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7 by Michel Hout Review

Official Review

January 27th, 2004 12:54am
Rating:
Reviewed by Brad Henderson
This nicely produced manuscript, penned by David Acer, features seven magical offerings from Michael Hout.

The manuscript is well produced, and well illustrated. David's writing style adds a touch of entertainment as well. However, the material neither excited nor moved me to action. But maybe that's just me. So here's a run down with commentary.

I Really Knew It: Spectator chooses one of 4 aces. Three aces are seen to have the words "I Knew It" on their back. The chosen ace reads, "I really knew it." This is "cute," but I prefer my magic to have a stronger punch than the subtlety of this particular revelation. Also, it is basically a sleight of hand version of the "I knew you would select this one card out of four from a packet" trick. Given the fact you are not totally clean, I think you would be better served with something even dirtier, but stronger (such as B'Wave.)

Ultimate Aces: This is a vehicle through which to teach Hout's Spring Change. I must confess, though a die hard book-man, video would have served well here. I spent some time on the move and think I am doing it correctly. Sadly, the printed word fails to convey entirely what is supposed to be happening. Basically, a packet of four cards is shot from hand to hand and seen to visibly change into 4 other cards mid-flight.

This looks okay when I do it (which may be irrelevant), but I would still opt for a swivel change up against the arm (ala snap change) or even the DeSouza Shape Shifter as they accomplish the same things albeit not in mid air. Acer credit's Sakai's Duck Change from Magic, Sept. '91 claiming the two are mechanically similar. Perhaps a look at both sources will clarify the intended effect.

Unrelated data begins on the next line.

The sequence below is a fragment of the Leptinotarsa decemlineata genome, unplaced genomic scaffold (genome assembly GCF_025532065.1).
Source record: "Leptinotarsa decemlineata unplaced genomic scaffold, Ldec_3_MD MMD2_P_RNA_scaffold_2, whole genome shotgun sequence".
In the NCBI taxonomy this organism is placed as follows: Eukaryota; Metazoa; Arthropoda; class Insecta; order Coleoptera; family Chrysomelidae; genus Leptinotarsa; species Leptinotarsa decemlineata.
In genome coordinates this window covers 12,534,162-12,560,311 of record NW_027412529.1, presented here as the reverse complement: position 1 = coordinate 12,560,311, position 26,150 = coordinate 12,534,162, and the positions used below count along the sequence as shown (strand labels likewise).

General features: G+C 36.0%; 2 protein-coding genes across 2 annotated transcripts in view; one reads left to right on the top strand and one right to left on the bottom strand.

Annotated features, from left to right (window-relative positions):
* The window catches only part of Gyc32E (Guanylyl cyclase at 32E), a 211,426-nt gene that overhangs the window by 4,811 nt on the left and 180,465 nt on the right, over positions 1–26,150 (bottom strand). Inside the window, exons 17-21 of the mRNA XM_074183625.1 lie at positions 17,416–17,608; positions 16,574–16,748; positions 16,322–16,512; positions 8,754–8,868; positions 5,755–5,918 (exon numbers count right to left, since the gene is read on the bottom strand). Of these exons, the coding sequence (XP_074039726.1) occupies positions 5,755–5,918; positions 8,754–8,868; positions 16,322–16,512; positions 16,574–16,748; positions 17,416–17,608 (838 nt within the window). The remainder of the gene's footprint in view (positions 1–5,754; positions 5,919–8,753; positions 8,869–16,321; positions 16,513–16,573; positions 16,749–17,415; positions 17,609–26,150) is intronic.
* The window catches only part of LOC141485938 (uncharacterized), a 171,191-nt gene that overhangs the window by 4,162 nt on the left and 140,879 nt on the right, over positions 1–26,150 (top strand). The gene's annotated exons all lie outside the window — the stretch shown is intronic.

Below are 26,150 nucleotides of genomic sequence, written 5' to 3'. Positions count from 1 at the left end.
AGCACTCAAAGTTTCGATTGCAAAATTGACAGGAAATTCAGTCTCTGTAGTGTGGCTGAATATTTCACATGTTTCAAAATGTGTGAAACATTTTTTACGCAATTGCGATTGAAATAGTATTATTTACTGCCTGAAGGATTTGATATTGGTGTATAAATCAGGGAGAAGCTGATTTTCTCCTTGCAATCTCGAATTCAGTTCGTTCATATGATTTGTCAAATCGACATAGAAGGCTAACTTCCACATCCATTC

Not my cup of tea, but I assume it could make a nice change for those who like to have their cards go flying about.

D'Christmas Tree: A gag for the holiday season. Magician removes light from tree. Antics ensue. Cute idea.

Don't Follow the Leader: Spec. 1 selects a card from the red half of a pack; spec 2 from the black. First, both packets are spread to reveal the cards have reversed. Then the cards are shown to have switched packets. What makes this clever, and dare I say it, "cute" is the presentational hook Acer has added. By having the movements of the spectators "affect" the position of the cards, he makes the small and rather uneventful effect play big. However, if presented as written this is a piece for which you need an audience as the first revelation occurs with your two assisting spectators' backs to the table. I know some acts for whom this would be an asset, but I digress.

Acid Trip: Magi causes a cup of coffee to come to a boil and eat away at his half submerged spoon. More of a stunt (like the Christmas tree effect) than an outright piece of magic, but it would be a nice moment for those who also enjoyed turning their coffee to slush back in the 90's.